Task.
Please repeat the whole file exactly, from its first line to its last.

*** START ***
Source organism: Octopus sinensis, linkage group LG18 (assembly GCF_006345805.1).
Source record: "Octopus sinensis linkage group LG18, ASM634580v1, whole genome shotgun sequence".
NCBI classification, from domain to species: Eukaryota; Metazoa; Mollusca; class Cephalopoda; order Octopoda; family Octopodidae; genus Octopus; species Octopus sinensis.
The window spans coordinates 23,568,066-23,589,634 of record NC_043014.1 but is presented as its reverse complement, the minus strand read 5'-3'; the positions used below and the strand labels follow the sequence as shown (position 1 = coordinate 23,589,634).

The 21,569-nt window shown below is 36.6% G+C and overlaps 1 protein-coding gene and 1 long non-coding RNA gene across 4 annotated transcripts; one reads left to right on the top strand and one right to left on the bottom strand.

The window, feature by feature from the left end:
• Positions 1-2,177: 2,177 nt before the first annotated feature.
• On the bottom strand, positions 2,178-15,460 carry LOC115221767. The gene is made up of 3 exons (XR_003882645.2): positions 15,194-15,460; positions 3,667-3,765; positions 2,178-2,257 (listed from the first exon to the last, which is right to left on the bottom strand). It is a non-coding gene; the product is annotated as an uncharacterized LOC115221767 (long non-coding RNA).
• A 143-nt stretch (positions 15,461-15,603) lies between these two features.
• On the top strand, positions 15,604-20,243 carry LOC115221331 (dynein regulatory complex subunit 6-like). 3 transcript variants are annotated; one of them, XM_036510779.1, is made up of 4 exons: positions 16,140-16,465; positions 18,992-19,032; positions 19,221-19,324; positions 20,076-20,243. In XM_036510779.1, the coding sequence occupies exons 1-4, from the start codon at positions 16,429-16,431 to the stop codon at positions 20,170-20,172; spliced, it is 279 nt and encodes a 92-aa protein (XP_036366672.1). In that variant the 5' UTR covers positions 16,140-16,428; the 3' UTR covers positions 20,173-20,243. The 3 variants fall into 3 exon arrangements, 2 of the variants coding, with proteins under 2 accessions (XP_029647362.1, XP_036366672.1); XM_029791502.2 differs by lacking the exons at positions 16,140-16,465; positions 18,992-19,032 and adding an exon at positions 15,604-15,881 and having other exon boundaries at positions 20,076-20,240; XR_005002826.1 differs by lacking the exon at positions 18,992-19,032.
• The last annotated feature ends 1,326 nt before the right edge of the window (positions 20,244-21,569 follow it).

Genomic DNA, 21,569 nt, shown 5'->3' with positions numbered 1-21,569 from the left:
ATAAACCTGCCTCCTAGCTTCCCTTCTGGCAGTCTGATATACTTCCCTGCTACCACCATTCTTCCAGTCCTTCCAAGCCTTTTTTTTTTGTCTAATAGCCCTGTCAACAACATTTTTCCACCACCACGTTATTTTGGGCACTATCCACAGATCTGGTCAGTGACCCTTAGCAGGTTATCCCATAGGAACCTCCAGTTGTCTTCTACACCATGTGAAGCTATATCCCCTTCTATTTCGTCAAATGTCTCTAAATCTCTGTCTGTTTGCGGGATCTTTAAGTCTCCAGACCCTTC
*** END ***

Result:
Source organism: Octopus sinensis, linkage group LG18 (assembly GCF_006345805.1).
Source record: "Octopus sinensis linkage group LG18, ASM634580v1, whole genome shotgun sequence".
NCBI classification, from domain to species: Eukaryota; Metazoa; Mollusca; class Cephalopoda; order Octopoda; family Octopodidae; genus Octopus; species Octopus sinensis.
The window spans coordinates 23,568,066-23,589,634 of record NC_043014.1 but is presented as its reverse complement, the minus strand read 5'-3'; the positions used below and the strand labels follow the sequence as shown (position 1 = coordinate 23,589,634).

The 21,569-nt window shown below is 36.6% G+C and overlaps 1 protein-coding gene and 1 long non-coding RNA gene across 4 annotated transcripts; one reads left to right on the top strand and one right to left on the bottom strand.

The window, feature by feature from the left end:
• Positions 1-2,177: 2,177 nt before the first annotated feature.
• On the bottom strand, positions 2,178-15,460 carry LOC115221767. The gene is made up of 3 exons (XR_003882645.2): positions 15,194-15,460; positions 3,667-3,765; positions 2,178-2,257 (listed from the first exon to the last, which is right to left on the bottom strand). It is a non-coding gene; the product is annotated as an uncharacterized LOC115221767 (long non-coding RNA).
• A 143-nt stretch (positions 15,461-15,603) lies between these two features.
• On the top strand, positions 15,604-20,243 carry LOC115221331 (dynein regulatory complex subunit 6-like). 3 transcript variants are annotated; one of them, XM_036510779.1, is made up of 4 exons: positions 16,140-16,465; positions 18,992-19,032; positions 19,221-19,324; positions 20,076-20,243. In XM_036510779.1, the coding sequence occupies exons 1-4, from the start codon at positions 16,429-16,431 to the stop codon at positions 20,170-20,172; spliced, it is 279 nt and encodes a 92-aa protein (XP_036366672.1). In that variant the 5' UTR covers positions 16,140-16,428; the 3' UTR covers positions 20,173-20,243. The 3 variants fall into 3 exon arrangements, 2 of the variants coding, with proteins under 2 accessions (XP_029647362.1, XP_036366672.1); XM_029791502.2 differs by lacking the exons at positions 16,140-16,465; positions 18,992-19,032 and adding an exon at positions 15,604-15,881 and having other exon boundaries at positions 20,076-20,240; XR_005002826.1 differs by lacking the exon at positions 18,992-19,032.
• The last annotated feature ends 1,326 nt before the right edge of the window (positions 20,244-21,569 follow it).

Genomic DNA, 21,569 nt, shown 5'->3' with positions numbered 1-21,569 from the left:
ATAAACCTGCCTCCTAGCTTCCCTTCTGGCAGTCTGATATACTTCCCTGCTACCACCATTCTTCCAGTCCTTCCAAGCCTTTTTTTTTTGTCTAATAGCCCTGTCAACAACATTTTTCCACCACCACGTTATTTTGGGCACTATCCACAGATCTGGTCAGTGACCCTTAGCAGGTTATCCCATAGGAACCTCCAGTTGTCTTCTACACCATGTGAAGCTATATCCCCTTCTATTTCGTCAAATGTCTCTAAATCTCTGTCTGTTTGCGGGATCTTTAAGTCTCCAGACCCTTC